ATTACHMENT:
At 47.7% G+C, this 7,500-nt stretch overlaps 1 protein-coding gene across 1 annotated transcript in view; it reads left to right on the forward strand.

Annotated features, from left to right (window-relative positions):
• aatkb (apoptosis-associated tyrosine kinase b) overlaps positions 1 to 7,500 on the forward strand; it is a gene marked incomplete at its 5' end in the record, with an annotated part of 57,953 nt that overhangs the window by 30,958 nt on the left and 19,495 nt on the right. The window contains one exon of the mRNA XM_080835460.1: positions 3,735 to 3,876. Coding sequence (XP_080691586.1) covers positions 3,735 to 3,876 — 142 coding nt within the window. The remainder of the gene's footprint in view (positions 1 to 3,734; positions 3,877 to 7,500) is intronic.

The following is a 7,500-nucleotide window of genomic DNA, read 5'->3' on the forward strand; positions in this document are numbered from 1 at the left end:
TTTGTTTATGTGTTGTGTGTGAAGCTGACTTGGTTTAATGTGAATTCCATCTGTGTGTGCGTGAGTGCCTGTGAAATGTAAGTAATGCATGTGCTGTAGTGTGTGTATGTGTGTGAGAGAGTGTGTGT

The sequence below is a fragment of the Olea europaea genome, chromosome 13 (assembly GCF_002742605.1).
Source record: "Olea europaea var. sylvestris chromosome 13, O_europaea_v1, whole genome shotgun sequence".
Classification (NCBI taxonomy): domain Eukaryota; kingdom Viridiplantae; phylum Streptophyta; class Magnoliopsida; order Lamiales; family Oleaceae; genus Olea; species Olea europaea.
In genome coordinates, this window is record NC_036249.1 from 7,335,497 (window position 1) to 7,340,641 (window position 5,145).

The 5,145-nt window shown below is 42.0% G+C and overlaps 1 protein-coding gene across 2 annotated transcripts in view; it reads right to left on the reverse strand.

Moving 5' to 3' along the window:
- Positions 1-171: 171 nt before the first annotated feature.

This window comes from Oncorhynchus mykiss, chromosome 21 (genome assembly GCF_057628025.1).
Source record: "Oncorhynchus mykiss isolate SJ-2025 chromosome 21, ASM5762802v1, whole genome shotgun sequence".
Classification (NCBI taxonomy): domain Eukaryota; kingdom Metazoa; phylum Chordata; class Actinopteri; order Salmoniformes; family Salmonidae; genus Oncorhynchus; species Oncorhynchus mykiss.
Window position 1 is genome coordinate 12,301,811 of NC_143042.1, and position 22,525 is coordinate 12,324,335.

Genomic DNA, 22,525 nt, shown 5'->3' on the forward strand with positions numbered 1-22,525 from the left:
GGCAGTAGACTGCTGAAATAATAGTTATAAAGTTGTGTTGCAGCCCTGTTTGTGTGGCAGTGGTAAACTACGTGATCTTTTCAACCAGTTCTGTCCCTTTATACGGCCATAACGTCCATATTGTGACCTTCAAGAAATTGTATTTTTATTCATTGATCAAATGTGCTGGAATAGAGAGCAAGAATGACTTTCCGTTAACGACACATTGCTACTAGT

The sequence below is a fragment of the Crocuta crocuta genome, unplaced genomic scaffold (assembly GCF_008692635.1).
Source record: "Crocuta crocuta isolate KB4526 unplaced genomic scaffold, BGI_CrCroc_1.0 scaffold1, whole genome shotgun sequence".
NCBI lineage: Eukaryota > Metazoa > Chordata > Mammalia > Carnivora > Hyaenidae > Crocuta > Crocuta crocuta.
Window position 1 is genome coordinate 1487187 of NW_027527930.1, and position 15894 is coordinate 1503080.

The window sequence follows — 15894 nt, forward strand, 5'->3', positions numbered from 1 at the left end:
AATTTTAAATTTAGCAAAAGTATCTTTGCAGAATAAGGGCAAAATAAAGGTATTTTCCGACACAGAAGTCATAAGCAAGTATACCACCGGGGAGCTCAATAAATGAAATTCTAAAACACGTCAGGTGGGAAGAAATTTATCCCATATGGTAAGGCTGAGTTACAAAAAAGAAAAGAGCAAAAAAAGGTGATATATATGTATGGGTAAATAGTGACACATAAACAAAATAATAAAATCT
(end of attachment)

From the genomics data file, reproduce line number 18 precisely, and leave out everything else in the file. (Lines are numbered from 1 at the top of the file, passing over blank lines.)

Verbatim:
GGCAGTAGACTGCTGAAATAATAGTTATAAAGTTGTGTTGCAGCCCTGTTTGTGTGGCAGTGGTAAACTACGTGATCTTTTCAACCAGTTCTGTCCCTTTATACGGCCATAACGTCCATATTGTGACCTTCAAGAAATTGTATTTTTATTCATTGATCAAATGTGCTGGAATAGAGAGCAAGAATGACTTTCCGTTAACGACACATTGCTACTAGT